Genetics of Obsessive-Compulsive Disorder and Tourette’s Disorder
Obsessive-Compulsive Disorder (OCD) and Tourette’s Disorder (TD) are neuropsychiatric disorders, in which genetic factors play a significant part in both.
Obsessive-Compulsive Disorder is characterized by obsessions (unwanted thoughts, images and problematic impulses) and/or compulsions (rituals repeated to alleviate the discomfort caused by obsessions). Individuals with Tourette’s Disorder have one or multiple vocal or motor tics that start before the age of 18 and last more than 1 year.
The high comorbidity rate of Obsessive-Compulsive Disorder and Tourette’s Disorder was documented in previous studies: Of individuals with Tourette’s Disorder, 50% show obsessive-compulsive behaviors, while approximately 20% of individuals with Obsessive-Compulsive Disorder show the symptoms of Tourette’s Disorder. Furthermore, the effect of genetic predisposition has been previously known: Familial and twin studies clearly show the genetic component both for Obsessive-Compulsive Disorder and Tourette’s Disorder.
The first-degree relatives of the individuals affected by Tourette’s Disorder have 10 to 100 times more chance of having Tourette’s Syndrome, compared to the general population. Moreover, both disorders had apparent correlations with other psychiatric disorders. For instance, Obsessive-Compulsive Disorder genetically shows high levels of correlation with anorexia nervosa, bipolar disorder and schizophrenia, while TD is highly correlated with attention deficit disorder/hyperactivity disorder (ADD-HD).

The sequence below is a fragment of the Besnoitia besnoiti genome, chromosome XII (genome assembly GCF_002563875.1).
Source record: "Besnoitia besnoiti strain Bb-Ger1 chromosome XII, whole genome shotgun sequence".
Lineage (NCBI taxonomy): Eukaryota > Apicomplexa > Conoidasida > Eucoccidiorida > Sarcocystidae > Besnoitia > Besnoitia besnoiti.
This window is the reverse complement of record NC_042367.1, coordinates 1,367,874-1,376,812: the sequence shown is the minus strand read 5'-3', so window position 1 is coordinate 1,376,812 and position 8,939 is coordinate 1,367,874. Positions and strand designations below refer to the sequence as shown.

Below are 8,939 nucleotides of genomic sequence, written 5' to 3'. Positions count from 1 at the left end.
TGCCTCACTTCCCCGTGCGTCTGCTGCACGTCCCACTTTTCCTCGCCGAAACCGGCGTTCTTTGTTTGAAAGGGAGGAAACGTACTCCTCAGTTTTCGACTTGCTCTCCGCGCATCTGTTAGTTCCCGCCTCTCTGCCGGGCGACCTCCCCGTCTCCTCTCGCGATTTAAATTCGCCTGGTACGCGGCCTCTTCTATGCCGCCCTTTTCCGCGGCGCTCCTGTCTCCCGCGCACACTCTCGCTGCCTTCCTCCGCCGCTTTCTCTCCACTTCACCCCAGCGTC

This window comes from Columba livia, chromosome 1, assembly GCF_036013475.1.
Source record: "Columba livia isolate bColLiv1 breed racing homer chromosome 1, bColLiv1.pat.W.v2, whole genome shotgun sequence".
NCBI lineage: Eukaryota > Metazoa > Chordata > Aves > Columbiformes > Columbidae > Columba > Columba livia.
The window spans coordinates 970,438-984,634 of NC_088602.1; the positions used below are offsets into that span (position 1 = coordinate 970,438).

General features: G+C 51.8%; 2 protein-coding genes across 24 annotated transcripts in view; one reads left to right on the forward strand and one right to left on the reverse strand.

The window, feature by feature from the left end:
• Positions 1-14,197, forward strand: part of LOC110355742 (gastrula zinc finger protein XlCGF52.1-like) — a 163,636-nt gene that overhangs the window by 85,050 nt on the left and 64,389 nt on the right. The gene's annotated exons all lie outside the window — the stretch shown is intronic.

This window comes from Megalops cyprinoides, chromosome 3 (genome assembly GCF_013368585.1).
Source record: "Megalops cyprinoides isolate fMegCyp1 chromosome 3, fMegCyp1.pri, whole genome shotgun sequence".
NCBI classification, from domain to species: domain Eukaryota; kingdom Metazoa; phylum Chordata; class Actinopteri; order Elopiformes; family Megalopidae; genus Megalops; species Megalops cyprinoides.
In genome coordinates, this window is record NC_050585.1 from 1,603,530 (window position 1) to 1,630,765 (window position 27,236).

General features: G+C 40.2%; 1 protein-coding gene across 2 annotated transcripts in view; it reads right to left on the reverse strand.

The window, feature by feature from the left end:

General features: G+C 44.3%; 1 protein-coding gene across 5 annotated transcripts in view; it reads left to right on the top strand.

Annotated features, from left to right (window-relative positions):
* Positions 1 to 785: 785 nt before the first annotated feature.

In the past twenty years, many studies have been conducted, seeking a correlation between the serotonergic, glutamatergic and dopaminergic systems in individuals with Obsessive-Compulsive Disorder and Tourette’s Disorder. The serotonergic system has been studied the most in OCD, because selective serotonin reuptake inhibitors (SSRI) are the primary OCD treatment. Moreover, glutamate abnormalities appeared particularly in the cortico-striato-thalamo-cortical (CSTC) circuits.
Studies show that the environmental factors that interact due to genetic predisposition in OCD and Tourette’s Disorder are as important as the genes in the etiology of these disorders. In a population-based study conducted over the environmental risk factors in Tourette’s Disorder and OCD, maternal smoking during fetal growth, preterm delivery, breech presentation, cesarean section and gestation were found to be associated with the development of both Tourette’s Disorder and OCD. Nevertheless, a recent systematic compilation reports that environmental factors can increase the risk only in individuals with a genetic predisposition.
Burton, C. L., Barta, C., Cath, D., Geller, D., van den Heuvel, O. A., Yao, Y., … Zai, G. (2020). Genetics of obsessive-compulsive disorder and Tourette disorder. Personalized Psychiatry, 239–252.